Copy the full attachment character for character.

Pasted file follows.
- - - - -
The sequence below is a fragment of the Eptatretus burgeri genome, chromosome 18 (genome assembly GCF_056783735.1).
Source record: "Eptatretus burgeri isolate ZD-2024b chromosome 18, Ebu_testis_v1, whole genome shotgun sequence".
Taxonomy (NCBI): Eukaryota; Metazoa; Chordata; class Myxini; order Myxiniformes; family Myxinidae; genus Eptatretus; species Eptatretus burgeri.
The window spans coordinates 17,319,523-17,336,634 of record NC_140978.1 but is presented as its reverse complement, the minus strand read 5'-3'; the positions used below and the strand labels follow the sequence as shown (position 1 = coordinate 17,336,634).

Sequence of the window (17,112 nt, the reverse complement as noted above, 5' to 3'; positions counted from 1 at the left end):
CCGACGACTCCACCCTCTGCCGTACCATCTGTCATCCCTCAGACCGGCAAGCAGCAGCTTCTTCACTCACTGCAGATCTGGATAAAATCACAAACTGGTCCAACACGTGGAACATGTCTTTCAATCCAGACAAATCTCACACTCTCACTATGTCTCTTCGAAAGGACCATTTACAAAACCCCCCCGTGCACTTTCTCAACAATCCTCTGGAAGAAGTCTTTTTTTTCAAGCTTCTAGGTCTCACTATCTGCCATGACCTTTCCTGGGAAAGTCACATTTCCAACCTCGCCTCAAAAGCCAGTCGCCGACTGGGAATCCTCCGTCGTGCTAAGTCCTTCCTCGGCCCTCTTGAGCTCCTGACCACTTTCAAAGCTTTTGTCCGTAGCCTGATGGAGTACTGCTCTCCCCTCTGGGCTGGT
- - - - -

The sequence below is a fragment of the Eptatretus burgeri genome, chromosome 18 (genome assembly GCF_056783735.1).
Source record: "Eptatretus burgeri isolate ZD-2024b chromosome 18, Ebu_testis_v1, whole genome shotgun sequence".
Taxonomy (NCBI): Eukaryota; Metazoa; Chordata; class Myxini; order Myxiniformes; family Myxinidae; genus Eptatretus; species Eptatretus burgeri.
The window spans coordinates 17,319,523-17,336,634 of record NC_140978.1 but is presented as its reverse complement, the minus strand read 5'-3'; the positions used below and the strand labels follow the sequence as shown (position 1 = coordinate 17,336,634).

Sequence of the window (17,112 nt, the reverse complement as noted above, 5' to 3'; positions counted from 1 at the left end):
CCGACGACTCCACCCTCTGCCGTACCATCTGTCATCCCTCAGACCGGCAAGCAGCAGCTTCTTCACTCACTGCAGATCTGGATAAAATCACAAACTGGTCCAACACGTGGAACATGTCTTTCAATCCAGACAAATCTCACACTCTCACTATGTCTCTTCGAAAGGACCATTTACAAAACCCCCCCGTGCACTTTCTCAACAATCCTCTGGAAGAAGTCTTTTTTTTCAAGCTTCTAGGTCTCACTATCTGCCATGACCTTTCCTGGGAAAGTCACATTTCCAACCTCGCCTCAAAAGCCAGTCGCCGACTGGGAATCCTCCGTCGTGCTAAGTCCTTCCTCGGCCCTCTTGAGCTCCTGACCACTTTCAAAGCTTTTGTCCGTAGCCTGATGGAGTACTGCTCTCCCCTCTGGGCTGGT